Standoff seals road in Tampa
A man plagued by infidelity fears is subdued after he kidnaps his wife and holds off deputies for hours.
By BEN MONTGOMERY and AMBER MOBLEY
Published August 4, 2006
[Times photo: James Borchuck]
Tampa police box in a dark blue car, with its door open, during an hourslong standoff on Dale Mabry Highway near Fletcher Avenue.
TAMPA - Esteban Gonzalez didn't drink or smoke. He went to church on special occasions and worked so hard on a Plant City farm that he was promoted to crew chief. He loved his wife so much, his son said, it sometimes made him cry.
On Thursday afternoon, Gonzalez a 49-year-old father of five who collected rusty lawn mowers and worried that his wife was seeing another man, unraveled in a busy intersection on N Dale Mabry Highway, holding sheriff's deputies at bay, snarling traffic and angering motorists and would-be shoppers for hours.
The trouble began shortly before noon, according to sheriff's officials, when Gonzalez forced his wife, Olga Gonzalez, 44, into their car at gunpoint in the parking lot of a Carrollwood Sweet Tomatoes restaurant on Dale Mabry.
Two deputies who were eating at the restaurant saw the confrontation and ran outside to intervene. Gonzalez fired at the deputies and one of them fired back, according to sheriff's spokesman J.D. Callaway.
The Dover man then led them on a high speed chase down N Dale Mabry as lunch-hour traffic grew heavy, Callaway said.
During the pursuit, Olga Gonzalez called her 22-year-old son on a cell phone. She told him his father had kidnapped her and that he was going to shoot the deputies.
"She sounded more mad than scared," Esteban Gonzalez Jr. said. "She had no reason to be scared."
Deputies deployed stop sticks and Gonzalez's 1987 Ford Crown Victoria came to an abrupt halt in the middle of the intersection at N Dale Mabry and W Fletcher Avenue, where Olga Gonzalez escaped.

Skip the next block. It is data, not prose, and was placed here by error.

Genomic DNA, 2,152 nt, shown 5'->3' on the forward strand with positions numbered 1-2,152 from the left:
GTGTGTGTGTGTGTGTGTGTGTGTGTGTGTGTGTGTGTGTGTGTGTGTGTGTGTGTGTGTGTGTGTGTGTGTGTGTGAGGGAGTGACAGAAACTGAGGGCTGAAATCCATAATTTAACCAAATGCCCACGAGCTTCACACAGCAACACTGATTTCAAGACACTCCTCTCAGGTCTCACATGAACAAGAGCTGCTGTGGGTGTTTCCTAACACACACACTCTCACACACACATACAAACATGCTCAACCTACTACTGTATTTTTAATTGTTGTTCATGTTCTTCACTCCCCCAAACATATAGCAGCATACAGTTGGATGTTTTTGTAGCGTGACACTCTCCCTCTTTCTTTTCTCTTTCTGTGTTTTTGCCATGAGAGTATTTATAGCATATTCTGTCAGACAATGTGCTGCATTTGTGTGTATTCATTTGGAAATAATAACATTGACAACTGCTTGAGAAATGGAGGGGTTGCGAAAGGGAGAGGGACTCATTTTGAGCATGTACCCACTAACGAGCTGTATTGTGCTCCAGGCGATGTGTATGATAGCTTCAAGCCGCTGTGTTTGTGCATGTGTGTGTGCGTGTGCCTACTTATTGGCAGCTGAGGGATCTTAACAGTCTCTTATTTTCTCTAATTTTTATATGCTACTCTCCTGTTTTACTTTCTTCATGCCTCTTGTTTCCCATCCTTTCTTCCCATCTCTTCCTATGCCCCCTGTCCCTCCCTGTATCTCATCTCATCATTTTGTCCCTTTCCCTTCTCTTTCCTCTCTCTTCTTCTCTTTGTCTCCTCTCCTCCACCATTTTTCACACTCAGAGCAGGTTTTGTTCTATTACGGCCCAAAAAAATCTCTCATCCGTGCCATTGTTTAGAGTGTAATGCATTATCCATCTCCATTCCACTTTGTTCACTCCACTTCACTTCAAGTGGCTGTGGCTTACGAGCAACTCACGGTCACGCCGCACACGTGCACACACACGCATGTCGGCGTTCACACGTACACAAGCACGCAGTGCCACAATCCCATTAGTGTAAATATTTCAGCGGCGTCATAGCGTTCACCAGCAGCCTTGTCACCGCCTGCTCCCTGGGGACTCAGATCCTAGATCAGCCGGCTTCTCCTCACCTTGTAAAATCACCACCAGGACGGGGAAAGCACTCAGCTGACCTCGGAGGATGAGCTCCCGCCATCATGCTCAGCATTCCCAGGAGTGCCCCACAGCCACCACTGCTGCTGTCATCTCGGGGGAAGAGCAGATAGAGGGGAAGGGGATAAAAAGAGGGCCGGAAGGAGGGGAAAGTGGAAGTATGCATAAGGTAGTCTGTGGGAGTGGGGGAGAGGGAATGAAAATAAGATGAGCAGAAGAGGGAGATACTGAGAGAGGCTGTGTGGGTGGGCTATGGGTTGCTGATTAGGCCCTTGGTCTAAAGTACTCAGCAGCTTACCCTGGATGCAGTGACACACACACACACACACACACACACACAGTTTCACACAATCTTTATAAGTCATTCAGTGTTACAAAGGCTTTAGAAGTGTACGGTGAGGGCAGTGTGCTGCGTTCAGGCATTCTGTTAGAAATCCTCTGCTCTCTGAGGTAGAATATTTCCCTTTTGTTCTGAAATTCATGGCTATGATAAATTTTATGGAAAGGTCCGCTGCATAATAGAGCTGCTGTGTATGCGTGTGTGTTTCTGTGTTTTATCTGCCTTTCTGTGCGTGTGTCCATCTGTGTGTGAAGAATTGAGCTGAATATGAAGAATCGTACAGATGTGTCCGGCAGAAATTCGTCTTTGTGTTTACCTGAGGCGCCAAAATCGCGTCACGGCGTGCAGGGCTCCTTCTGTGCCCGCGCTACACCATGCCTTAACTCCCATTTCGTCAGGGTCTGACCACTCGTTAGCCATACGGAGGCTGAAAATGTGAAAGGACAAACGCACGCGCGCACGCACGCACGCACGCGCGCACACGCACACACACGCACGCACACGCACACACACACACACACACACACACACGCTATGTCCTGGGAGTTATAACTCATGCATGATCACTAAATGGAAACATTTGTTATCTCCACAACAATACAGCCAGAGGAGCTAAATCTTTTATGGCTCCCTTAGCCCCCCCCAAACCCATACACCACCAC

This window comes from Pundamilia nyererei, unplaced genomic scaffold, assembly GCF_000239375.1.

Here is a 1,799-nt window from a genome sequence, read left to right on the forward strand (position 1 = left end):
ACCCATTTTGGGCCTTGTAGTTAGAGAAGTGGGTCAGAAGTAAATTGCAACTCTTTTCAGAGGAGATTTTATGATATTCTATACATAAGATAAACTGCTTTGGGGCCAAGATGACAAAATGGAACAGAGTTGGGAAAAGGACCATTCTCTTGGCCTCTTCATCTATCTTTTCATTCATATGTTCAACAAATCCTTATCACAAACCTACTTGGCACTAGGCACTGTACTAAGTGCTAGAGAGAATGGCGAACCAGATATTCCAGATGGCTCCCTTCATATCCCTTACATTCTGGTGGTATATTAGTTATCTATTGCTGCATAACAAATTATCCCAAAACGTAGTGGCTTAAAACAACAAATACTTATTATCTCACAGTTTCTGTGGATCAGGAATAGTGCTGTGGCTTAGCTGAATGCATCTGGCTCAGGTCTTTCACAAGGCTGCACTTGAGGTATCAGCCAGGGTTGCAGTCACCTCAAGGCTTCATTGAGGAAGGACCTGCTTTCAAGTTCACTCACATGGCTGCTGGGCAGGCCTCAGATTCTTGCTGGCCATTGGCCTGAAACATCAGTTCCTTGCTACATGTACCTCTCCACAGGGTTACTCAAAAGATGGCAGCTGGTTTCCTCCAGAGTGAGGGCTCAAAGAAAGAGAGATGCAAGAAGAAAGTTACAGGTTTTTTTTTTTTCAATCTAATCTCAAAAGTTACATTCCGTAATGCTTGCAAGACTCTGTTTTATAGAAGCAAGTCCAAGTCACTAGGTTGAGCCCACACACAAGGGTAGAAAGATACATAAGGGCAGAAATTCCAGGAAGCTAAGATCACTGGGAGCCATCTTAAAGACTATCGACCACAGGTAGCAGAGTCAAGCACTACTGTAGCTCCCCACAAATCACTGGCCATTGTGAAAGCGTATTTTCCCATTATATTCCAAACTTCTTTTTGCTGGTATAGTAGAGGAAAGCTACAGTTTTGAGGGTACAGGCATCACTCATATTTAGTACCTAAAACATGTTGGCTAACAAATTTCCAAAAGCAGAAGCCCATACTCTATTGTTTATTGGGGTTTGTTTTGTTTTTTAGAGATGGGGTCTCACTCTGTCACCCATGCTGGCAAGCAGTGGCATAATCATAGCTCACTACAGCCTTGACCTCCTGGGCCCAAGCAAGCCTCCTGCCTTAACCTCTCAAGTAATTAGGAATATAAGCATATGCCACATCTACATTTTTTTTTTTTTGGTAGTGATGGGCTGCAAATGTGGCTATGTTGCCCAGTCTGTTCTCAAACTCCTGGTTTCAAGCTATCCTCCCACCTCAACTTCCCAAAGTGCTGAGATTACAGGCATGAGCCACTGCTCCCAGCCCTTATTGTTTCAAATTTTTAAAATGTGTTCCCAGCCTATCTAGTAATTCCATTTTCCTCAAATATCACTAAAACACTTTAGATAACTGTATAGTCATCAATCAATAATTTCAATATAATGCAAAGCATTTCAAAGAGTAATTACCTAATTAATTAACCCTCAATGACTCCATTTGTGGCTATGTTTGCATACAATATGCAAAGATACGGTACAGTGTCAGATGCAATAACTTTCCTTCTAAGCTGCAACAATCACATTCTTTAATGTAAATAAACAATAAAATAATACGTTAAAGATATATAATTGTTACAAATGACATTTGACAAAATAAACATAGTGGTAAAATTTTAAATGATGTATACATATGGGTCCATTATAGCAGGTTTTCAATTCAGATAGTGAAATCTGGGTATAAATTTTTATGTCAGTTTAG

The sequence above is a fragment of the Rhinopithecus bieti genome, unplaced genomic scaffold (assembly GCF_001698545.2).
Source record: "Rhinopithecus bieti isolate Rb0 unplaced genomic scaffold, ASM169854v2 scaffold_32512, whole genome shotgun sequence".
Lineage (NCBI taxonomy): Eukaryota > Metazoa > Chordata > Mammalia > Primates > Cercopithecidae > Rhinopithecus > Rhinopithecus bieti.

Authorities talked to Esteban Gonzalez via cell phone and "voice to voice," Callaway said.
Gonzalez threatened to kill himself, or "get out of the car with the gun and force us to do something," Callaway said.
Dozens of officers, including SWAT team members, took up positions along Dale Mabry and neighboring streets as helicopters whirled overhead.
About 2:40 p.m., the sound of two pops echoed through the stillness that had settled on the normally bustling intersection, as deputies fired two tear-powder canisters at the car.
One ricocheted through the car and burst through the windshield, while the other knocked Gonzalez from his car and jarred the gun from his hand, Callaway said.
Gonzalez was taken to Tampa General Hospital, where he was in good condition. He was expected to be released later Thursday night, a hospital representative said.
He was charged with one count of attempted murder on a law enforcement officer, two counts of aggravated assault on a law enforcement officer, one count of aggravated fleeing to elude, one count of armed kidnapping in a domestic violence case and one count of aggravated assault with a firearm in a domestic violence case.
A check of Gonzalez's criminal record shows no previous arrests in Florida or Texas.
Esteban Gonzalez Jr., 22, who works as a server in a Brandon restaurant, said his father had a nervous breakdown and was detained for three days by authorities about three months ago.
"He came home and he was depressed," he said. "He said he was tired of living a lie, tired of being lied to." The son said his mother called the authorities.
But the young man, who lives with his family in a house with peeling paint and holes in the screen door on Dover Road, never expected his father to do something so drastic.
"Like any marriage, they had ups and downs," he said. "They would be happily married for a couple of months, then they'd argue for a couple of months."
Sometimes, when father and son were alone, Gonzalez would bare his soul. "He just always assumed the worst. He assumed my mom was having an affair with someone else."
His mother and father, who have been married about 25 years, recently returned from visiting family in South Texas. His father also was recently diagnosed with a viral infection, the son said. "I thought I had everything under control," the son said. "I guess I didn't talk to him enough. I think this time he just kept it inside too long."
Just after 5 p.m., as a chihuahua named Rocky chased gnats in their yard, Olga Gonzales came home. She walked blank-faced to the steps where Esteban Jr. was standing and leaned into him.
A woman who accompanied her said she was too shaken to talk.
Amber Mobley can be reached at 813 269-5311 or email@example.com Ben Montgomery can be reached at firstname.lastname@example.org or (813) 661-2443.
[Last modified August 4, 2006, 12:47:47]
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